Contravention of/non-adherence with Sub-section (1) of Section 20 of the Banking Regulation Act, 1949 (“the BR Act”) read with directions issued by RBI on ‘Loans and Advances-Statutory and Other restrictions', sub-section (2) of Section 6 and Section 8 of the BR Act read with directions issued by the RBI on ‘Financial Services provided by the Banks’, and non-compliance with the RBI directions on ‘Frauds classification and reporting by commercial banks and select FIs’.

1,70,000 (Indian Rupees One Lakh Seventy Thousand Only)

Contravention of/ non-adherence with RBI’s directions on National Housing Bank (NHB) directions on ‘Housing Finance Companies Approval of Acquisition or Transfer of Control (NHB) Directions 2016 and RBI direction on ‘Non-Banking Financial Company Housing Finance Company (Reserve Bank) Directions, 2021’.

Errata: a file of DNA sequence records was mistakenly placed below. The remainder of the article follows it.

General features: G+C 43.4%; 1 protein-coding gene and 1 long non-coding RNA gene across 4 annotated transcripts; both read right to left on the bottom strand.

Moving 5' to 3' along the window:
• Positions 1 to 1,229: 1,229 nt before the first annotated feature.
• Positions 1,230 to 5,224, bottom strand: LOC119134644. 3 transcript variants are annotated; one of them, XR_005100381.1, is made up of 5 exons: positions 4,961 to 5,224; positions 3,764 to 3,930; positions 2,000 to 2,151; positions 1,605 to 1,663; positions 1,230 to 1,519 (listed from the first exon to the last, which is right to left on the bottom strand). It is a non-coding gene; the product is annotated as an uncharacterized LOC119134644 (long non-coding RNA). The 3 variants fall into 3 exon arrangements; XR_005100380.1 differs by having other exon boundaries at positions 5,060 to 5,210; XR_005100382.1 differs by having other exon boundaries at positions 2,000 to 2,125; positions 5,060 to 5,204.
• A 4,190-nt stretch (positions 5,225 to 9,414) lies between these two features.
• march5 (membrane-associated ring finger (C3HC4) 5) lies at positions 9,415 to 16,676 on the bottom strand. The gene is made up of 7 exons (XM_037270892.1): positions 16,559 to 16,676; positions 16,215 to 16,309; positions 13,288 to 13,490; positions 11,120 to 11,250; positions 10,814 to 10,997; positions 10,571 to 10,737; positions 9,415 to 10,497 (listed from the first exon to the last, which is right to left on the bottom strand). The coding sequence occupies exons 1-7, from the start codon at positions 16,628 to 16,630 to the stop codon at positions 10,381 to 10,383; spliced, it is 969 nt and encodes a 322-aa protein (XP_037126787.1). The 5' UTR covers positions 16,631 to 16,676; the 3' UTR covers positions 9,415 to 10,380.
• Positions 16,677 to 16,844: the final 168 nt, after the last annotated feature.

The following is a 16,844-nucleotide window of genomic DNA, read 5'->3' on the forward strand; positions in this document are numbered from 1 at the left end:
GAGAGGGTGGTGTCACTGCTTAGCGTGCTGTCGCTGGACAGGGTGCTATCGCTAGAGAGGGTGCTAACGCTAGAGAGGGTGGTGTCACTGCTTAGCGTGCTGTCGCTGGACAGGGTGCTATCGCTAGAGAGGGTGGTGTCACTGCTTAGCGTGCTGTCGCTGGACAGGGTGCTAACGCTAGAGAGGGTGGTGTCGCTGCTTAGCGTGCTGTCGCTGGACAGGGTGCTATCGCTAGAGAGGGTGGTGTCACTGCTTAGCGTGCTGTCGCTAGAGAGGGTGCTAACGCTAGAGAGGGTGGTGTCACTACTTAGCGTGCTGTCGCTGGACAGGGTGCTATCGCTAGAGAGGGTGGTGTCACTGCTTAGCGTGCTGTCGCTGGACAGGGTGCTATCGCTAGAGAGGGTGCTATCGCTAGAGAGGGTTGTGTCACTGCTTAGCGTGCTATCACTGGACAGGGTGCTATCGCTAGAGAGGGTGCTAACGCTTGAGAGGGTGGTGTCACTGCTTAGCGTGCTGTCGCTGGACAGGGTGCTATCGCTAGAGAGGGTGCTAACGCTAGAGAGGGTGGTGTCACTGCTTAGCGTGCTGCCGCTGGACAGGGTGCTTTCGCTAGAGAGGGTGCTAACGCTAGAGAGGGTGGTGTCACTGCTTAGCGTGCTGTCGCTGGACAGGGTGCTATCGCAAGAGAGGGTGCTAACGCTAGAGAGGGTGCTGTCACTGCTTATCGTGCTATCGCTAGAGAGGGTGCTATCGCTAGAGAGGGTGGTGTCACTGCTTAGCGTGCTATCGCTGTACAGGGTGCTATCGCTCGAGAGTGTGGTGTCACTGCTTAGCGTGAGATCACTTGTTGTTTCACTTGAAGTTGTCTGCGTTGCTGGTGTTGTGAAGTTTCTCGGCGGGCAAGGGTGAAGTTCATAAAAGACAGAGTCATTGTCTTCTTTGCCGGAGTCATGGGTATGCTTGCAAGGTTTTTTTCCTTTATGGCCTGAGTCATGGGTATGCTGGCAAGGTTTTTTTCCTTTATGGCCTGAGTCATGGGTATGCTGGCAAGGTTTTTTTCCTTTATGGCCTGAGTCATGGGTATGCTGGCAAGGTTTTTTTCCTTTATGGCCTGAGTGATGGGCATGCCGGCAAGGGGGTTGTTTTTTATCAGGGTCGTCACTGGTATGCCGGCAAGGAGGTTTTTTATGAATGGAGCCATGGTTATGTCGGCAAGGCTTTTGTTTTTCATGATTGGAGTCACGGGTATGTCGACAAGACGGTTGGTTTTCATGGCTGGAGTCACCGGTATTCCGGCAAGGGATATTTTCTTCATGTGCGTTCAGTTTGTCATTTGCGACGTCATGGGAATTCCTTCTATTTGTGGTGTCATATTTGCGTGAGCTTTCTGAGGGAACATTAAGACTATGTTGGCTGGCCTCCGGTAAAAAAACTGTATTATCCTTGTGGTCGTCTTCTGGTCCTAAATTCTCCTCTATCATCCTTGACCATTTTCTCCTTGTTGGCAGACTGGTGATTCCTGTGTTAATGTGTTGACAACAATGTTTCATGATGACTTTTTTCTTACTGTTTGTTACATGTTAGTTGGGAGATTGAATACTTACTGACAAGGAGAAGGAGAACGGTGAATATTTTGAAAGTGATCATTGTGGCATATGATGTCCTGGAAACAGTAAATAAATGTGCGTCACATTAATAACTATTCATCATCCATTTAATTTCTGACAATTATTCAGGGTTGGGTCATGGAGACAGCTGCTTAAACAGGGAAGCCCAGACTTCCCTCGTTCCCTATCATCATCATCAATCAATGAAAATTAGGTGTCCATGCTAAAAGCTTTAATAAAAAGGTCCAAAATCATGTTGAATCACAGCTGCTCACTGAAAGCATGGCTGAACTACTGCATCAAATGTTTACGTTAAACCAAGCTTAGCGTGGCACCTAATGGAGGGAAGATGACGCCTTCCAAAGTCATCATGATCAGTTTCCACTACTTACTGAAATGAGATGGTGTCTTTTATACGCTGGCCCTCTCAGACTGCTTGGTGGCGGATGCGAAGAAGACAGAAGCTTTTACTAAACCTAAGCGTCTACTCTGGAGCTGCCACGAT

INR 2,00,000 (Indian Rupees Two Lakh Only)

Non-adherence/ contravention of Section 26A (2) of the BR Act and RBI directions on ‘Loans and advances to directors, relatives, firms/concerns in which they are interested’, ‘Placement of Deposits with Other Banks by Primary UCBs’ and ‘Co-operative Banks Interest Rate on Deposits’.

INR 50,000 (Indian Rupees Fifty Thousand Only)

Non-compliance with directions issued by RBI on ‘Loans and Advances to directors, relatives and firms/concerns in which they are Interested’ read with ‘Loans and Advances to Directors etc. - Directors as surety/guarantors - Clarification’.

INR 2,00,000 (Indian Rupees Two Lakh Only)

Contravention of Section 26A (2) of the BR Act and RBI directions on ‘Loans and advances to directors, relatives, firms/concerns in which they are interested’.

INR 4,50,000 (Indian Rupees Four Lakh Fifty Thousand Only)